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DYNVOLC database

Data currently available : Kilian, Stromboli, Etna, Villarrica, Mauna Ulu (click on red volcano).

Data available with virtual observatory : Piton de La Fournaise (click on  yellow volcano ).

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Citation with Digital Object Identifier (DOI)

Citation: DYNVOLC Database (2017): DYNVOLC Database. Observatoire de Physique du Globe de Clermont-Ferrand, Aubière, France. DOI:10.25519/DYNVOLC-Database. Online access: http://dx.doi.org/10.25519/DYNVOLC-Database

Data base general information

This data base is an integrated collection of data from physical and geophysical observations of dynamic volcanic processes. The data base spans the full range of explosive and effusive activity types, and represents a library of standards for case type eruptive styles. For each eruptive style, the data base provide and link:

  • field data (i.e., the results of field mapping, outcrop and sample descriptions),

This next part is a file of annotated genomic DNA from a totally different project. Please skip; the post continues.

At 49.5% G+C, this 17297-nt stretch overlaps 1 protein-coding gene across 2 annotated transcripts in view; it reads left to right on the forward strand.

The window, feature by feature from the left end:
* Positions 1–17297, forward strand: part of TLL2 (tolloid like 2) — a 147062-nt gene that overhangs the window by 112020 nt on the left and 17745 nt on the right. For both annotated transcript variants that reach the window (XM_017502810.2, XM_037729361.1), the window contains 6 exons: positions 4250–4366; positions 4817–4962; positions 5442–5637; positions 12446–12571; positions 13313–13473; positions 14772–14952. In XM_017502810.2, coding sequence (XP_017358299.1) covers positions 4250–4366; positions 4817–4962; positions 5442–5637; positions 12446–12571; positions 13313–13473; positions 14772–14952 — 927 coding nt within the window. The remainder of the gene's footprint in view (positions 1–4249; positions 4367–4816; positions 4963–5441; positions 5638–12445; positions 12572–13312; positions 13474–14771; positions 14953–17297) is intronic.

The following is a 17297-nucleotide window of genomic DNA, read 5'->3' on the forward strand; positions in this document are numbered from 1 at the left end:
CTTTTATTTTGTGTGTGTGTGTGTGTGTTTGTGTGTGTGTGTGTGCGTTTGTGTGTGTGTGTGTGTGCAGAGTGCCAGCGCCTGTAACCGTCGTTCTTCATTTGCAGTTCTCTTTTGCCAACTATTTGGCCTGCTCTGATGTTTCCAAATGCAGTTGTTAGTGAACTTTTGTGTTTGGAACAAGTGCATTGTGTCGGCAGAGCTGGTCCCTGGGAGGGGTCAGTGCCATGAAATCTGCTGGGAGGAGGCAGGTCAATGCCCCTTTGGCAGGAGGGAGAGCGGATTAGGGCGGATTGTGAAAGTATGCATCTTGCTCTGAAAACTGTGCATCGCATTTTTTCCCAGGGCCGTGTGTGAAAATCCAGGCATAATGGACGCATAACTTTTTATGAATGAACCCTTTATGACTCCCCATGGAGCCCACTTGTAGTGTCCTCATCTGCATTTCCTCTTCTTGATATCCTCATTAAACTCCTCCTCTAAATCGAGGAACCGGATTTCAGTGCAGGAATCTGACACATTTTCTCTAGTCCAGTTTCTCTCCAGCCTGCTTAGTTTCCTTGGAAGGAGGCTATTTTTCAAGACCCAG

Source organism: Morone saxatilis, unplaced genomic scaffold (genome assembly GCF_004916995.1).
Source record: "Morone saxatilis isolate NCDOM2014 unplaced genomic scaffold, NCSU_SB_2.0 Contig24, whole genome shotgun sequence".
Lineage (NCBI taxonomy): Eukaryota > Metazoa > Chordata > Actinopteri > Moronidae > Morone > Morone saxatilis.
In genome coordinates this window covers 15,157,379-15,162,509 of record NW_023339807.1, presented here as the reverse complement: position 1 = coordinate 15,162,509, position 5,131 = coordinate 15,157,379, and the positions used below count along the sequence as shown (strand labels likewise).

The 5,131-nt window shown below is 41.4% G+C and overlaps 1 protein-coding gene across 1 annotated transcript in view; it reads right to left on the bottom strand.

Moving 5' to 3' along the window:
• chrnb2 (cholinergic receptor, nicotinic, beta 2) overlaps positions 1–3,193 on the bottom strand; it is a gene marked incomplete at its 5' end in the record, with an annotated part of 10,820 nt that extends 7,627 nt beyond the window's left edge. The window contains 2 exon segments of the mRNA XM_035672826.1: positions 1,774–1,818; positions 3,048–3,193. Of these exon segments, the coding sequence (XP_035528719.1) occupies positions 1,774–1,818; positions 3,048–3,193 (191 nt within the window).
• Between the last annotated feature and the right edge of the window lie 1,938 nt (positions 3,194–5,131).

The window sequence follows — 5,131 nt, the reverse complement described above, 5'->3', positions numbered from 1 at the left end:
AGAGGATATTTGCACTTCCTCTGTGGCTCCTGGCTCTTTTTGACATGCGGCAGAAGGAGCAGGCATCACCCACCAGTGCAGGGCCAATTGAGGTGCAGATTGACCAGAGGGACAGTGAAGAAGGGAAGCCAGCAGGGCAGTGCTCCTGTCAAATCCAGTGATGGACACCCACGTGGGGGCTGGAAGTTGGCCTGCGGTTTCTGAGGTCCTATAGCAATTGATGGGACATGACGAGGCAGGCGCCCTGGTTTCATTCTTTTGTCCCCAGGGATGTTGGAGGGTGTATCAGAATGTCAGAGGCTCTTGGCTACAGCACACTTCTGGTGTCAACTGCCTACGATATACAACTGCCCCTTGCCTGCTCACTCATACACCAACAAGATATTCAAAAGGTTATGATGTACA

• textural and chemical analyses of samples, (i.e. vesicle and crystal size distributions)
  • their associated geophysical measurements.

These data not only provide insights into the dynamics driving each eruptive style, but also allow us to define the rheological and degassing conditions associated with each activity style while also providing important physical parameters that often need to be assumed by geophysical data reduction methods as well as modeling.

Time series observations

Temporal resolution
Field based time series observation at active volcanoes can span periods of seconds for a single, short, eruption (e.g., Ripepe and Harris 2008) to years during persistent effusive or explosive volcanic activity (e.g., Sutton et al. 2003), while for past activity we have monthly-to-annual temporal resolutions

Geophysical measurements can be made at sampling rates of hundreds of Hz using ground-based instruments such as seismic, acoustic, thermal stations or a combination of all three (e.g., Ripepe et al. 1999; 2001), as well as Doppler radar (e.g., Gouhier and Donnadieu 2008), satellite-based thermal sensors can reveal trends developing over hours using geostationary satellites (e.g., Harris et al. 1997a; Harris and Thornber 1999) to days-to-months using polar orbiting satellites (e.g., Harris et al. 2000; Gouhier and Coppola 2011). In addition, ground-based spectrometers can extract SO2 degassing rates at similar temporal resolutions (e.g., Edmonds et al. 2003; Horton et al. 2005).

Field based data